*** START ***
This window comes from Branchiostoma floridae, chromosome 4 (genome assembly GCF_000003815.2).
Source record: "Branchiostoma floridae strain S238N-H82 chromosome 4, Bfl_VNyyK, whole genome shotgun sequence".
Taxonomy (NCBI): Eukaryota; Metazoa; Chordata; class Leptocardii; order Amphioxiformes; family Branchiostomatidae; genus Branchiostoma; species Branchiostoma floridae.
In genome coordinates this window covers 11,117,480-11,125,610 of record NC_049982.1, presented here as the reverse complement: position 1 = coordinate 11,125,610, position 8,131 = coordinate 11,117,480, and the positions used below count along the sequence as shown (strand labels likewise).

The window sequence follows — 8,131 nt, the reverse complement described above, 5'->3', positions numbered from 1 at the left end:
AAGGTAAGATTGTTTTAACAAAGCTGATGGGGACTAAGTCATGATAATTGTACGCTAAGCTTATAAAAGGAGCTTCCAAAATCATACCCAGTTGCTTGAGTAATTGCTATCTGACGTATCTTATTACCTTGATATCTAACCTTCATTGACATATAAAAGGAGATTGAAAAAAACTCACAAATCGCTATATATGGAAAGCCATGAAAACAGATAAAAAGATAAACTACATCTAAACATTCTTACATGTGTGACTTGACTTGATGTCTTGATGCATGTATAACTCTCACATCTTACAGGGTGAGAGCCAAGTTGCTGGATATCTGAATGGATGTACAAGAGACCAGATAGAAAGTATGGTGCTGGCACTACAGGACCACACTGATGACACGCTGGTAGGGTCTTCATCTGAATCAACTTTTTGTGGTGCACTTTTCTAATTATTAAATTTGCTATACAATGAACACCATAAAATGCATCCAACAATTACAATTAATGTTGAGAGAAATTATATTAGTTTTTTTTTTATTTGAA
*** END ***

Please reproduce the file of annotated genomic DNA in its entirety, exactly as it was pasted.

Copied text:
This window comes from Branchiostoma floridae, chromosome 4 (genome assembly GCF_000003815.2).
Source record: "Branchiostoma floridae strain S238N-H82 chromosome 4, Bfl_VNyyK, whole genome shotgun sequence".
Taxonomy (NCBI): Eukaryota; Metazoa; Chordata; class Leptocardii; order Amphioxiformes; family Branchiostomatidae; genus Branchiostoma; species Branchiostoma floridae.
In genome coordinates this window covers 11,117,480-11,125,610 of record NC_049982.1, presented here as the reverse complement: position 1 = coordinate 11,125,610, position 8,131 = coordinate 11,117,480, and the positions used below count along the sequence as shown (strand labels likewise).

The window sequence follows — 8,131 nt, the reverse complement described above, 5'->3', positions numbered from 1 at the left end:
AAGGTAAGATTGTTTTAACAAAGCTGATGGGGACTAAGTCATGATAATTGTACGCTAAGCTTATAAAAGGAGCTTCCAAAATCATACCCAGTTGCTTGAGTAATTGCTATCTGACGTATCTTATTACCTTGATATCTAACCTTCATTGACATATAAAAGGAGATTGAAAAAAACTCACAAATCGCTATATATGGAAAGCCATGAAAACAGATAAAAAGATAAACTACATCTAAACATTCTTACATGTGTGACTTGACTTGATGTCTTGATGCATGTATAACTCTCACATCTTACAGGGTGAGAGCCAAGTTGCTGGATATCTGAATGGATGTACAAGAGACCAGATAGAAAGTATGGTGCTGGCACTACAGGACCACACTGATGACACGCTGGTAGGGTCTTCATCTGAATCAACTTTTTGTGGTGCACTTTTCTAATTATTAAATTTGCTATACAATGAACACCATAAAATGCATCCAACAATTACAATTAATGTTGAGAGAAATTATATTAGTTTTTTTTTTATTTGAA